Mary Nogami has been a naturalist at the preserve since 2009. She as taking a special interest in and enjoys researching the history of the area. She misses giving in-person tours at BHWP and is excited to share the rich history of the Preserve with you.
As the days get shorter and the nights get cooler we start thinking about fall garden tasks. As the colorful display of summer ends fall clean-ups begin. But is this what really really should be doing? Does the garden become less valuable as the flowers fade? Leave the leaves is the new mantra of the fall garden. Before you start raking, cutting, trimming and removing consider a more sustainable form of fall garden care keeping ecology and sustainability in mind.
Kathleen Salisbury can’t remember a time when plants, horticulture and the outdoors weren’t a part of her life. She is currently the Director of the Ambler Arboretum of Temple University after a 25 year long career that has encompassed almost every aspect of the green industry. Most recently she worked for the Bucks County Penn State Extension Service where she crafted and implemented professional development and certification training for professionals in the horticulture industry. Prior to her time at the Penn State Extension, she was co-owner, educator and consultant for DeVosBury Designs. She was a Horticulture Instructor at the Berks Career and Technology Center; Horticulturist for the Essex County New Jersey Department of Parks, Recreation and Cultural Affairs; and an Adjunct Professor for the Landscape and Horticulture Technologies program at County College of Morris.
Learn about the fascinating world of dragonflies from one of the masters in the field. Mike May, Ph.D., will teach you about the basics of what members of the Odonata family are, their life cycles, and give you an inside glimpse into his research investigating interesting behaviors, mostly of adults, including feeding, body temperature regulation, migration, and, of course, reproducion.
Mike May grew up in Florida and began collecting insects at a young age. His interest in dragonflies peaked in graduate school at the University of Florida where he earned his Ph.D. He spent three years on postdoctoral appointments in Panama and the University of Illinois. He retired from Rutgers University in 2012 but still keeps up research on dragonflies. He is coauthor of two books: Damselflies of North America and A Manual of the Dragonflies of North America, and author/co-author of more than 60 scientific papers. He also is a member of the editorial board of The International Journal of Odonatology and is deeply involved in the Xerces Society’s Migratory Dragonfly Project (www.migratorydragonflypartnership.org).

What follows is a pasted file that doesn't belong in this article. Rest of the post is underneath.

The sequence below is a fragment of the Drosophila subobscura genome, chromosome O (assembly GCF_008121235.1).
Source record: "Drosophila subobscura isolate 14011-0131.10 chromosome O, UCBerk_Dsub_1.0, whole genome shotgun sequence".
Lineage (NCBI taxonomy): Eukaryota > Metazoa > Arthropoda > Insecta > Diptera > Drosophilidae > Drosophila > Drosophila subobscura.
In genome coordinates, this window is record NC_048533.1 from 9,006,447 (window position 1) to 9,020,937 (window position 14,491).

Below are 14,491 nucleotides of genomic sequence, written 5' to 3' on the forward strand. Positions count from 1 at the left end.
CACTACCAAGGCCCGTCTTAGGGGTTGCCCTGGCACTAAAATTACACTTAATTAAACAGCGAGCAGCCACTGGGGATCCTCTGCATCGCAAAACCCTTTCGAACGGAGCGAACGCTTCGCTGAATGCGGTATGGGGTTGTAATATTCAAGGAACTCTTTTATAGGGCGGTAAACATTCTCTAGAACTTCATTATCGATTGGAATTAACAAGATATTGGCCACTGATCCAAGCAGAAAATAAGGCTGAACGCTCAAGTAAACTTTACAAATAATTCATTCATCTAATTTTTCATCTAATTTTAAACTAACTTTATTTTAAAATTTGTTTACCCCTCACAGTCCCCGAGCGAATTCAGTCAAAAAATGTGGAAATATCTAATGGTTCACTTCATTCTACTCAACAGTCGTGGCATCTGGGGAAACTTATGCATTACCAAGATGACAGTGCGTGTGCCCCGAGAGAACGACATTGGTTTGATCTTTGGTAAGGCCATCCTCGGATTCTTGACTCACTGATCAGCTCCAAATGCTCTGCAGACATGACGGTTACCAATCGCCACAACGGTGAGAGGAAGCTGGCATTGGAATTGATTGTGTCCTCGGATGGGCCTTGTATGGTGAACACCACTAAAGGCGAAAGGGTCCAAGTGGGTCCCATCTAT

Owls are among our most unique, mysterious, and poorly-known birds. The Northern Saw-whet Owl is our smallest in eastern North America, weighing less than a stick of butter and able to fit in a coffee mug. These owls are so secretive that many skilled birders have never glimpsed one in the wild. Yet, at the right times of year, they are the most abundant owl in our region. Each autumn the nonprofit Wild Bird Research Group harmlessly captures and bands hundreds of Saw-whet Owls to learn about their migration. Join WBRG staff for a live virtual tour of a Saw-whet Owl banding operation, and with some luck, meet some wild owls and witness the banding and data collection process.
Tyler Christensen is an ecologist, ornithologist, and environmental educator, and is the Director of the Wild Bird Research Group. WBRG is a New Jersey-based nonprofit coordinating ornithological research from the Mid Atlantic to Costa Rica – including everything from hummingbirds to raptors.
Join us for an introduction into Ethnobotany, or the study of how people use plants, and the folklore that surrounds them. Each plant has its own story, history and use that will be introduced, featuring our native plants.
Award-winning naturalist, storyteller, and environmental educator Alonso Abugattas (the Capital Naturalist) share his insights on the natural world. Co-Chair for the Beltway Chapter of the National Association for Interpretation (NAI), the professional organization for naturalists, historians, and others who interpret resources, Alonso is a Certified Heritage Interpreter and has received regional and national awards, including the Regional Interpretive Manager of the Year and the national Master Interpretive Manager both in 2018. He was also awarded that same year with the Thomas Say Interpretive Media Award for his social media outlets. I invite you to also check out my other award-winning social media platforms: the “Capital Naturalist” Blog or Capital Naturalist YouTube Channel, or follow me on Twitter: @CapNaturalist.